will force the dynamic poles and the bandwidth to move to
a lower frequency. From Equation 13 the value of CIN is:
RA
RlA
and the gain constant Kl is:
Kl = 2.48 e15
30
f
where f is the RDCLK frequency in MHz.
From Equation 5:
Kl = Al *
CIN = 294 *
CIN = 588pF
V
V
and from Equation 14 the value of Cd is:
Kd = 2.98 e6 sec −1
Cd = 312pF
Thus, the element values for the filter are:
Filter Input Subsection:
Having determined the gain constant Kd , the value of Rv, is
selected such that the constraints Rv > Ro and:
Kd
2π⎥p2⎥
=
CIN = 588pF
Ro
Ro + Rv
R1 = 1.0kΩ
Integrator Subsection:
are fulfilled. The pole position P2 is determined from the
root locus analysis to be:
CA = 0.1μF
P2 = − 2.73MHz
RA = 5.11kΩ
Hence, Rv is selected to be:
RlA = 5.11kΩ
Rv = 2.15kΩ
Voltage Divider Subsection:
and Ro is calculated to be:
Cd = 312pF
Ro = 453Ω
Rv = 2.15kΩ
Ro = 453kΩ
Finally, using Equation 8a:
Cd =
1
Rv Kd
Note, the poles P1 and P2 are now located at:
eqt. 8a
P1 = − 271kHz
P2 = −1.36MHz
the capacitor value, Cd is calculated to be:
And, the open loop filter unity crossover point is at
300 kHz. As in the case of the 2:7 coding scheme, the gain
can be adjusted by changing the value of RlA and the value
of Cd. Varying the gain by changing Cd is not recommended
because this will also move the poles, hence affect the
dynamic performance of the filter.
Cd = 156pF
Again, note the voltage divider section can be used to set the
gain, but the designer is cautioned to be sure the input value
to VCOIN is within the correct range.
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MC10E197
Q
D
Receiver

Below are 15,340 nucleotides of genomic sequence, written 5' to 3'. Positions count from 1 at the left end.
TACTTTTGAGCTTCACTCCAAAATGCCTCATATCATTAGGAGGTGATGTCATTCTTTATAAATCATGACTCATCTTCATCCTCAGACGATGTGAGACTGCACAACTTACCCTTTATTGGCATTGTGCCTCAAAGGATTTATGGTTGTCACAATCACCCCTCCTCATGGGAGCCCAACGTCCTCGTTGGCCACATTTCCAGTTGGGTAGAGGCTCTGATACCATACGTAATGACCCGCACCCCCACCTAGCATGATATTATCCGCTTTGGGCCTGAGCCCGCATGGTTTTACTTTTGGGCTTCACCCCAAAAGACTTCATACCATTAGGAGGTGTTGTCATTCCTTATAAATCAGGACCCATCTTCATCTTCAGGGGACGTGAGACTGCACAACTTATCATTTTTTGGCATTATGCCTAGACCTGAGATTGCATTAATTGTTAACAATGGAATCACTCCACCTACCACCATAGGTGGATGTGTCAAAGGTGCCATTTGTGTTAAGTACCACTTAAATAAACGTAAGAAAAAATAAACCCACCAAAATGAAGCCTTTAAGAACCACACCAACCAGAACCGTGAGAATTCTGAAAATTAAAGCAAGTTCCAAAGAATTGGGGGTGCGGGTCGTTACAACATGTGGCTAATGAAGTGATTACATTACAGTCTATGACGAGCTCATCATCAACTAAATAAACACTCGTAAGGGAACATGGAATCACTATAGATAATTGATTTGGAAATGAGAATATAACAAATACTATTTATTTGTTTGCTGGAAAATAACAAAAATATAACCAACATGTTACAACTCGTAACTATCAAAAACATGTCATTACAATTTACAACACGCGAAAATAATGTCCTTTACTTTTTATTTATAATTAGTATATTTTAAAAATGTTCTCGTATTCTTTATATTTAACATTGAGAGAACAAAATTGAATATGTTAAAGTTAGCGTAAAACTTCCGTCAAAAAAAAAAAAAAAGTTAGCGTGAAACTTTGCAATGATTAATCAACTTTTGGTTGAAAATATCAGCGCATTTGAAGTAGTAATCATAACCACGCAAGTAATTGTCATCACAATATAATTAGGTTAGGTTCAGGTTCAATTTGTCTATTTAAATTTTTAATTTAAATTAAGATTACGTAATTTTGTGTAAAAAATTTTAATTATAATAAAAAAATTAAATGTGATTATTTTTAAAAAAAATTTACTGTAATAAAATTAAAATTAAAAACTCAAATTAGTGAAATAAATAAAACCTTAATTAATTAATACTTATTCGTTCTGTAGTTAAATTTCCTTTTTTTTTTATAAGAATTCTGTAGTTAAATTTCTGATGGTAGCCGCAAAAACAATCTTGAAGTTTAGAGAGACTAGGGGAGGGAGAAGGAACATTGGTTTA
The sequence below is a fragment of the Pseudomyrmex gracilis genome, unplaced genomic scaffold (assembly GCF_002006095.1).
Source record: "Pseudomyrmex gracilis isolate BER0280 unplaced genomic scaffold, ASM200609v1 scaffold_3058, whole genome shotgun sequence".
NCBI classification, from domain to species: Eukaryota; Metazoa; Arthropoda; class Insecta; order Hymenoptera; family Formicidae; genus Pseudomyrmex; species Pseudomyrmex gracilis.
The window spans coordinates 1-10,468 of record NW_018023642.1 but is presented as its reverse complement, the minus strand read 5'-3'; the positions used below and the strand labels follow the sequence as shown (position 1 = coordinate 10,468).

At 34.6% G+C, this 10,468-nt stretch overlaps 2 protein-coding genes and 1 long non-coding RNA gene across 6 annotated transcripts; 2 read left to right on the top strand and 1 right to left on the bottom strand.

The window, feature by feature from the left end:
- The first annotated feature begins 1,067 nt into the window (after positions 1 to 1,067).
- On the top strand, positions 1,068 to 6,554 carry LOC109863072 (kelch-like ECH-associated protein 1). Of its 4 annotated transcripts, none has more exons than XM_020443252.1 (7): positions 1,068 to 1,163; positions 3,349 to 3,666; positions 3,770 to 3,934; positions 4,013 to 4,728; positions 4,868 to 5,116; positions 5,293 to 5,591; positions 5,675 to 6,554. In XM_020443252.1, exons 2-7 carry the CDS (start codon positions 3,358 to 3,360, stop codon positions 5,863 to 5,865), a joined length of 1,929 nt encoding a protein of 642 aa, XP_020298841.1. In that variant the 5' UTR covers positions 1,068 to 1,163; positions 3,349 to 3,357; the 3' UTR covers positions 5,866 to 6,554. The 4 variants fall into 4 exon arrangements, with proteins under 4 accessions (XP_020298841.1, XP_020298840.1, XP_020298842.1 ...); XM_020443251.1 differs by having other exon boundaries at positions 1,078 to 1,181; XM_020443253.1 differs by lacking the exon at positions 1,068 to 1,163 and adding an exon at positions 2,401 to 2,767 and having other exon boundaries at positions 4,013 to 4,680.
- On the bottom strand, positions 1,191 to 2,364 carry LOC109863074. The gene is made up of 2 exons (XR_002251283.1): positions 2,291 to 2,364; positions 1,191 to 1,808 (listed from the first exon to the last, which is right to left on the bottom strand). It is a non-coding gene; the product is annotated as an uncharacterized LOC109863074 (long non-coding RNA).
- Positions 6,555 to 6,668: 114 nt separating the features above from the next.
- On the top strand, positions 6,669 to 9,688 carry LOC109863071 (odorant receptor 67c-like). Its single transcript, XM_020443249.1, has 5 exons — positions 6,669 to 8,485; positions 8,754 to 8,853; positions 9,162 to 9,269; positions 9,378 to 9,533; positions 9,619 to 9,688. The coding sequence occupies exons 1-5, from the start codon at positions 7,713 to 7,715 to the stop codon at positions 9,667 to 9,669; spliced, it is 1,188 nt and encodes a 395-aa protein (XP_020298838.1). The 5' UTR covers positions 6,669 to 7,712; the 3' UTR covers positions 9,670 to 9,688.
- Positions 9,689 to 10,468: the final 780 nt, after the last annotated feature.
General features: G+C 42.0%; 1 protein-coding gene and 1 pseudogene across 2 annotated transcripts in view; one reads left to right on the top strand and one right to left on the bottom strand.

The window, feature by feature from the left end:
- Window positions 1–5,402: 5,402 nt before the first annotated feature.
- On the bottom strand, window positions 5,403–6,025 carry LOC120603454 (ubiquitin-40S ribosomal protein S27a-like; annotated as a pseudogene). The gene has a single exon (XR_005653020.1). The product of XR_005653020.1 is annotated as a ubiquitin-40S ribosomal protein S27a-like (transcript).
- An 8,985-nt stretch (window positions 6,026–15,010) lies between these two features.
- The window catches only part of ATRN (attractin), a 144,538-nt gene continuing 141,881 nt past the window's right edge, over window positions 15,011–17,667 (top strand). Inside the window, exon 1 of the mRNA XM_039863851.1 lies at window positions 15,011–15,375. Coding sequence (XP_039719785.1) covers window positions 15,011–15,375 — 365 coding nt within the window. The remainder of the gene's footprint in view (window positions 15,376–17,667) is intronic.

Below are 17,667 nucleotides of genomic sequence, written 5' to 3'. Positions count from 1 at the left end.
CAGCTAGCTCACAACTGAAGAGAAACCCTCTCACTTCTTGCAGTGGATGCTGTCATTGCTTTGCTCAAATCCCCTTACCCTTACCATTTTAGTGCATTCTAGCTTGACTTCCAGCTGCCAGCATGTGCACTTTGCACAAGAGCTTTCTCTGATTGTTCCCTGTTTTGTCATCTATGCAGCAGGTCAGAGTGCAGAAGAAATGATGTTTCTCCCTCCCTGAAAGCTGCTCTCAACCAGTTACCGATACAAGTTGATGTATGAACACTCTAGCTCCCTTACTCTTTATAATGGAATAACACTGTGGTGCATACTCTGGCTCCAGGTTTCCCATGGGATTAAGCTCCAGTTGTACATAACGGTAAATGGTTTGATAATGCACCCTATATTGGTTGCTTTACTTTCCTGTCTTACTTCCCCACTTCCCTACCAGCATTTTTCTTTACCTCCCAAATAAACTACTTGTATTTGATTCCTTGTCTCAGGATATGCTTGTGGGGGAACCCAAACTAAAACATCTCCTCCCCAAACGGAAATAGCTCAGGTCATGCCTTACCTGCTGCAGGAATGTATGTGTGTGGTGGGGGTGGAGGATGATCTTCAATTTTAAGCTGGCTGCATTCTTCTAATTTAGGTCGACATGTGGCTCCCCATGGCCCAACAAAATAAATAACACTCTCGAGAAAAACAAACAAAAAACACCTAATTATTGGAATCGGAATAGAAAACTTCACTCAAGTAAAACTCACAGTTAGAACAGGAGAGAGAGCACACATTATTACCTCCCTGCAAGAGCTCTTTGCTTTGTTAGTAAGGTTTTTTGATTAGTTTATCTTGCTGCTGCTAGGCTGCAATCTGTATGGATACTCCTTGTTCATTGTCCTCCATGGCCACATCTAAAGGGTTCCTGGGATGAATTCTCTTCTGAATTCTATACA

Device
Driver
Device
Q
D
50 W
50 W
V TT
VTT = VCC − 2.0 V
Figure 9. Typical Termination for Output Driver and Device Evaluation
(See Application Note AND8020 − Termination of ECL Logic Devices.)
Resource Reference of Application Notes
AN1404
− ECLinPS Circuit Performance at Non−Standard VIH Levels
AN1405
−
ECL Clock Distribution Techniques
AN1406
−
Designing with PECL (ECL at +5.0 V)
AN1503
−
ECLinPS I/O SPICE Modeling Kit
AN1504
−
Metastability and the ECLinPS Family
AN1568
−
Interfacing Between LVDS and ECL
AN1596
−
ECLinPS Lite Translator ELT Family SPICE I/O Model Kit
AN1650
−
Using Wire−OR Ties in ECLinPS Designs
AN1672
−
The ECL Translator Guide
AND8001
−
Odd Number Counters Design
AND8002
−
Marking and Date Codes
AND8020
−
Termination of ECL Logic Devices
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MC10E197
PACKAGE DIMENSIONS
PLCC−28
FN SUFFIX
PLASTIC PLCC PACKAGE
CASE 776−02
ISSUE E
-N-
0.007 (0.180)
B
Y BRK
U
T L −M
M
0.007 (0.180)
M
S
N
T L −M
S
S
N
S
D
-L-
Z
-M-
D
W
X
V
28
1
G1
0.010 (0.250)
S
T L −M
S
N
S
VIEW D-D
Z
C
A
0.007 (0.180)
R
0.007 (0.180)
M
M
T L −M
S
T L −M
S
N
S
N
S
H
0.007 (0.180)
M
T L −M
N
S
K1
E
0.004 (0.100)
G
J
S
K
SEATING
PLANE
F
VIEW S
G1
0.010 (0.250)
-T-
T L −M
S
N
0.007 (0.180)
VIEW S
S
NOTES:
1. DATUMS -L-, -M-, AND -N- DETERMINED
WHERE TOP OF LEAD SHOULDER EXITS
PLASTIC BODY AT MOLD PARTING LINE.
2. DIM G1, TRUE POSITION TO BE MEASURED
AT DATUM -T-, SEATING PLANE.
3. DIM R AND U DO NOT INCLUDE MOLD FLASH.
ALLOWABLE MOLD FLASH IS 0.010 (0.250)
PER SIDE.
4. DIMENSIONING AND TOLERANCING PER ANSI
Y14.5M, 1982.
5. CONTROLLING DIMENSION: INCH.
6. THE PACKAGE TOP MAY BE SMALLER THAN
THE PACKAGE BOTTOM BY UP TO 0.012
(0.300). DIMENSIONS R AND U ARE
DETERMINED AT THE OUTERMOST
EXTREMES OF THE PLASTIC BODY
EXCLUSIVE OF MOLD FLASH, TIE BAR
BURRS, GATE BURRS AND INTERLEAD
FLASH, BUT INCLUDING ANY MISMATCH
BETWEEN THE TOP AND BOTTOM OF THE
PLASTIC BODY.
7. DIMENSION H DOES NOT INCLUDE DAMBAR
PROTRUSION OR INTRUSION. THE DAMBAR
PROTRUSION(S) SHALL NOT CAUSE THE H
DIMENSION TO BE GREATER THAN 0.037
(0.940). THE DAMBAR INTRUSION(S) SHALL
NOT CAUSE THE H DIMENSION TO BE
SMALLER THAN 0.025 (0.635).
DIM
A
B
C
E
F
G
H
J
K
R
U
V
W
X
Y
Z
G1
K1
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15
INCHES
MIN
MAX
0.485 0.495
0.485 0.495
0.165 0.180
0.090 0.110
0.013 0.019
0.050 BSC
0.026 0.032
0.020
0.025
0.450 0.456
0.450 0.456
0.042 0.048
0.042 0.048
0.042 0.056
0.020
2°
10°
0.410 0.430
0.040
MILLIMETERS
MIN
MAX
12.32 12.57
12.32 12.57
4.20
4.57
2.79
2.29
0.33
0.48
1.27 BSC
0.81
0.66
0.51
0.64
11.58
11.43
11.58
11.43
1.07
1.21
1.07
1.21
1.42
1.07
0.50
2°
10°
10.42 10.92
1.02
M
T L −M
S
N
S
S
MC10E197